Language Translation Principles Part 1: Language Specification

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  • Language Translation PrinciplesPart 1: Language Specification

  • Attributes of a languageSyntax: rules describing use of language tokensSemantics: logical meaning of combinations of tokensIn a programming language, tokens include identifiers, keywords, and punctuation

  • Linguistic correctnessA syntactically correct program is one in which the tokens are arranged so that the code can be successfully translated into a lower-level languageA semantically correct program is one that produces correct results

  • Language translation toolsParser: scans source code, compares with established syntax rulesCode generator: replaces high level source code with semantically equivalent low level code

  • Techniques to describe syntax of a languageGrammars: specify how you combine atomic elements of language (characters) to form legal strings (words, sentences)Finite State Machines: specify syntax of a language through a series of interconnected diagramsRegular Expressions: symbolic representation of patterns describing strings; applications include forming search queries as well as language specification

  • Elements of a LanguageAlphabet: finite, non-empty set of charactersnot precisely the same thing we mean when we speak of natural language alphabetfor example, the alphabet of C++ includes the upper- and lowercase letters of the English alphabet, the digits 0-9, and the following punctuation symbols:{,},[,],(,),+,-,*,/,%,=,>,
  • Language as ADTA language is an example of an Abstract Data Type (ADT)An ADT has these characteristics:Set of possible values (an alphabet)Set of operations on those valuesOne of the operations on the set of values in a language is concatenation

  • ConcatenationConcatenation is the joining of two or more characters to form a stringMany programming language tokens are formed this way; for example:> and = form >=& and & form &&1, 2, 3 and 4 form 1234Concatenation always involves two operands either one can be a string or a single character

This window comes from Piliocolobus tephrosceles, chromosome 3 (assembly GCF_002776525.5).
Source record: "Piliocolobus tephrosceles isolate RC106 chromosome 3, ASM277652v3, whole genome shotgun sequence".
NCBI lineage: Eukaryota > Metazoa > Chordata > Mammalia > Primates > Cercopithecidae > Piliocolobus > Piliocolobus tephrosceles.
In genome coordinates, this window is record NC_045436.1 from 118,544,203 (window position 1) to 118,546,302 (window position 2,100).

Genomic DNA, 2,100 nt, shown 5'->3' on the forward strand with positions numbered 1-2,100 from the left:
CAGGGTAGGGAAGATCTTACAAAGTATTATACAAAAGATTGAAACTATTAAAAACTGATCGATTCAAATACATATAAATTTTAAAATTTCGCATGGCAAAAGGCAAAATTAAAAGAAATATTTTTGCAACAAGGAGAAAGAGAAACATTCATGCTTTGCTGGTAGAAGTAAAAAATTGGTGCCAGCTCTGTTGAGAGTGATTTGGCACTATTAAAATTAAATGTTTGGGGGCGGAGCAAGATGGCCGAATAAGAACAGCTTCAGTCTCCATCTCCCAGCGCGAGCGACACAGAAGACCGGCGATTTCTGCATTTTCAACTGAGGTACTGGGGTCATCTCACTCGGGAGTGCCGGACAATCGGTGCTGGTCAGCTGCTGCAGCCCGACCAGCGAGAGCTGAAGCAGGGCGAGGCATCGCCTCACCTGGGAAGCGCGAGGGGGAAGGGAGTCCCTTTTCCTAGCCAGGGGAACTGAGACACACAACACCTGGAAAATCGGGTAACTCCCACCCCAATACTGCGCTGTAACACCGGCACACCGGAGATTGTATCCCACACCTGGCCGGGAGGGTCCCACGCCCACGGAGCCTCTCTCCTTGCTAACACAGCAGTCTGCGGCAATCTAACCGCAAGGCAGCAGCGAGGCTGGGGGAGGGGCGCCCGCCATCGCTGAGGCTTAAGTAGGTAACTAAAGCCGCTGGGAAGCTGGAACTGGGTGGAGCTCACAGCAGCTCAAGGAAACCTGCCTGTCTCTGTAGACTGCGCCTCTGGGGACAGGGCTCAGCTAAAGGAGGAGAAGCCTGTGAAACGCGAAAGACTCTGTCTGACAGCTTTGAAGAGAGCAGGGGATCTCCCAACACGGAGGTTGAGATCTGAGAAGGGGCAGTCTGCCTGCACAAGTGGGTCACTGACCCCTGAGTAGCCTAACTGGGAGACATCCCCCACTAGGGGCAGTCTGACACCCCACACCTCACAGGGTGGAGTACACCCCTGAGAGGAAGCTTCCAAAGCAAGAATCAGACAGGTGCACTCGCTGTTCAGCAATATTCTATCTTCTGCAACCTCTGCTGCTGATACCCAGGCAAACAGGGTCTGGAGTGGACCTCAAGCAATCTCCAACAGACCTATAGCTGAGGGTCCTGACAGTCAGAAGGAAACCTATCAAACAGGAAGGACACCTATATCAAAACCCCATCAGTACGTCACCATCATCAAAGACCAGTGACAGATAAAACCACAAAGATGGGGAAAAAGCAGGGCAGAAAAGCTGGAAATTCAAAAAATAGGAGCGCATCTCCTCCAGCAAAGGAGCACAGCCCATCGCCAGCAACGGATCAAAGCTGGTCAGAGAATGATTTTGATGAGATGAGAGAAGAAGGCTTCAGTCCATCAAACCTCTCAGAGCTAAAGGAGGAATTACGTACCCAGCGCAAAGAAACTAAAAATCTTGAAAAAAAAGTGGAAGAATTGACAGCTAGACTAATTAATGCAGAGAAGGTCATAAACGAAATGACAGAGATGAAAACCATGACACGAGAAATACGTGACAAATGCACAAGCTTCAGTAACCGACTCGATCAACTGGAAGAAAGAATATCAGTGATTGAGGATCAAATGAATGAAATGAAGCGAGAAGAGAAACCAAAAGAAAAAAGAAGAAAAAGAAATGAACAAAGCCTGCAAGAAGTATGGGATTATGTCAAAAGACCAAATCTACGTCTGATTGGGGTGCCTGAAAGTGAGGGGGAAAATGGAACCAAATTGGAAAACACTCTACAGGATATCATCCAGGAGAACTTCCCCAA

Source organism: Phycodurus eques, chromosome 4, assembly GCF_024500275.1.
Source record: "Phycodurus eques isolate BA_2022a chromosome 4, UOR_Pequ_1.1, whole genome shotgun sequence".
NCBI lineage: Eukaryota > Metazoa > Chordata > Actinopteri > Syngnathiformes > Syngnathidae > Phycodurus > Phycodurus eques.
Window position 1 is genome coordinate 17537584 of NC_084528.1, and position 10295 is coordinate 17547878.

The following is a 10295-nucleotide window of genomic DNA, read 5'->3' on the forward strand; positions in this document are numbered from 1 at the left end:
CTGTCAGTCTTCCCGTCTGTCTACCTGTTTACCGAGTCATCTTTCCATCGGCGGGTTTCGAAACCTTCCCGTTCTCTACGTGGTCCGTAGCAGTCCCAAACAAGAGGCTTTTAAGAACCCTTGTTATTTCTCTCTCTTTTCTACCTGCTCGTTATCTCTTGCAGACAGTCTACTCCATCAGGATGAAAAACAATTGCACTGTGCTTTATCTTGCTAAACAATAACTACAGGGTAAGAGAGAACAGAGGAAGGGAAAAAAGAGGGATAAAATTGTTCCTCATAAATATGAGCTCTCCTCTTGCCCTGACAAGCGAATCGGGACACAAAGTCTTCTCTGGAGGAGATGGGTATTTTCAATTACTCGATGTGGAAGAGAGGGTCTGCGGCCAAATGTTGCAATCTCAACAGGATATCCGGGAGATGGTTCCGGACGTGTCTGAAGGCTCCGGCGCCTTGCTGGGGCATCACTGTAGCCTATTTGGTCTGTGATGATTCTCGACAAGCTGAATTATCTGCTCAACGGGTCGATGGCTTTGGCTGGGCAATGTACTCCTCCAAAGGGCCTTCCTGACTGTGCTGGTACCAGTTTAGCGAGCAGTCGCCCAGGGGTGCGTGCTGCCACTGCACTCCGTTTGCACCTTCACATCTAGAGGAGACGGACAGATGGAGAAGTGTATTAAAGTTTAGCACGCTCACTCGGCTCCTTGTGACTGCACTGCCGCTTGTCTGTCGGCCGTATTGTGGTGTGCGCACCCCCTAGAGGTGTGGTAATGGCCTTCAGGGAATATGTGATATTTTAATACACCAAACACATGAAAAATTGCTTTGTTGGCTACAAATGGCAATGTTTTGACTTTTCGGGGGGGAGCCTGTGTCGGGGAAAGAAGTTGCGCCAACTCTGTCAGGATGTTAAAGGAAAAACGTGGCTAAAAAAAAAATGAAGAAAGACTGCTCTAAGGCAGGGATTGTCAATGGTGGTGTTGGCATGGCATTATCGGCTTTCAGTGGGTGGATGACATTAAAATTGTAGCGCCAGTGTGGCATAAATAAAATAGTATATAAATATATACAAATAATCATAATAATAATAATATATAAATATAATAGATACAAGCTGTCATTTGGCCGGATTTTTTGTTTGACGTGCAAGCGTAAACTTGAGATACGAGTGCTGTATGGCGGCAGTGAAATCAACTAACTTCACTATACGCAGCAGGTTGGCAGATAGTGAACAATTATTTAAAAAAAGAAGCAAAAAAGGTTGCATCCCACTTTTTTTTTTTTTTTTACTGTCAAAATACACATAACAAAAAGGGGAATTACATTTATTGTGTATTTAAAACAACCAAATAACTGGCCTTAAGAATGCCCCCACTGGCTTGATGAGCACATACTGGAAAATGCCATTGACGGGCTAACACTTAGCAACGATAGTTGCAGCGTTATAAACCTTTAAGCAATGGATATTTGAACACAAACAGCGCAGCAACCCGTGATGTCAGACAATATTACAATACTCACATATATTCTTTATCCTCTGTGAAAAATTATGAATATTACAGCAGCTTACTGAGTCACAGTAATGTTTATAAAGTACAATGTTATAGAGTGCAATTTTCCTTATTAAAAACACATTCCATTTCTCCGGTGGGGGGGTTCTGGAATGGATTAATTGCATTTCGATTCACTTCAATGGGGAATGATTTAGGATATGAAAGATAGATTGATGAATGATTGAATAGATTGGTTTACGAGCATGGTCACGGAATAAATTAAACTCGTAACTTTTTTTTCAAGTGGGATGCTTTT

• String characteristicsThe number of characters in a string is the strings lengthAn empty string is a string with length 0; we denote the empty string with the symbol The is the identity element for concatenation; if x is string, then:x = x = x

  • Closure of an alphabetThe set of all possible strings that can formed by concatenating elements from an alphabet is the alphabets closure, denoted T* for some alphabet TThe closure of an alphabet includes strings that are not valid tokens in the language; it is not a finite setFor example, if R is the real number alphabet, then R* includes:-0.092 and 563.18 but also.0.0.- and 2-4-2.9..-5.

  • Languages & GrammarsA language is a subset of the closure of an alphabetA grammar specifies how to concatenate symbols from an alphabet to form legal strings in a language

  • Parts of a grammarN: a nonterminal alphabet; each element of N represents a group of characters from:T: a terminal alphabetP: a set of rules for string production; uses nonterminals to describe language structureS: the start symbol, an element of N

  • Terminal vs. non-terminal symbolsA non-terminal symbol is used to describe or represent a set of terminal symbolsFor example, the following standard data types are terminal symols in C++ and Java: int, double, float, charThe non-terminal symbol could be used to represent any or all of these

  • Valid stringsS (the start symbol) is a single symbol, not a setGiven S and P (rules for production), you can decide whether a set of symbols is a valid string in the languageConversely, starting from S, if you can generate a string of terminal symbols using P, you can create a valid string

  • ProductionsA wa non-terminalproducesa string of terminals &non-terminals

  • DerivationsA grammar specifies a language through the derivation process:begin with the start symbolsubstitute for non-terminals using rules of production until you get a string of terminals

  • Example: a grammar for identifiers (a toy example)N = {, , }T = {a, b, c, 1, 2, 3}P = the productions: ( means produces) a b c 1 2 3S =

  • Example: deriving a12bc: (rule 2) c (rule 6) means c (rule 2)derives in one bc (rule 5)step bc (rule 3) 2bc (rule 8) 2bc (rule 3) 12bc (rule 7) 12bc a12bc

  • Closure of derivationThe symbol * means derives in 0 or more stepsA language specified by a grammar consists of all strings derivable from the start symbol using the rules of productionprovides operational test for membership in the languageif a string cant be derived using production rules, it isnt in the language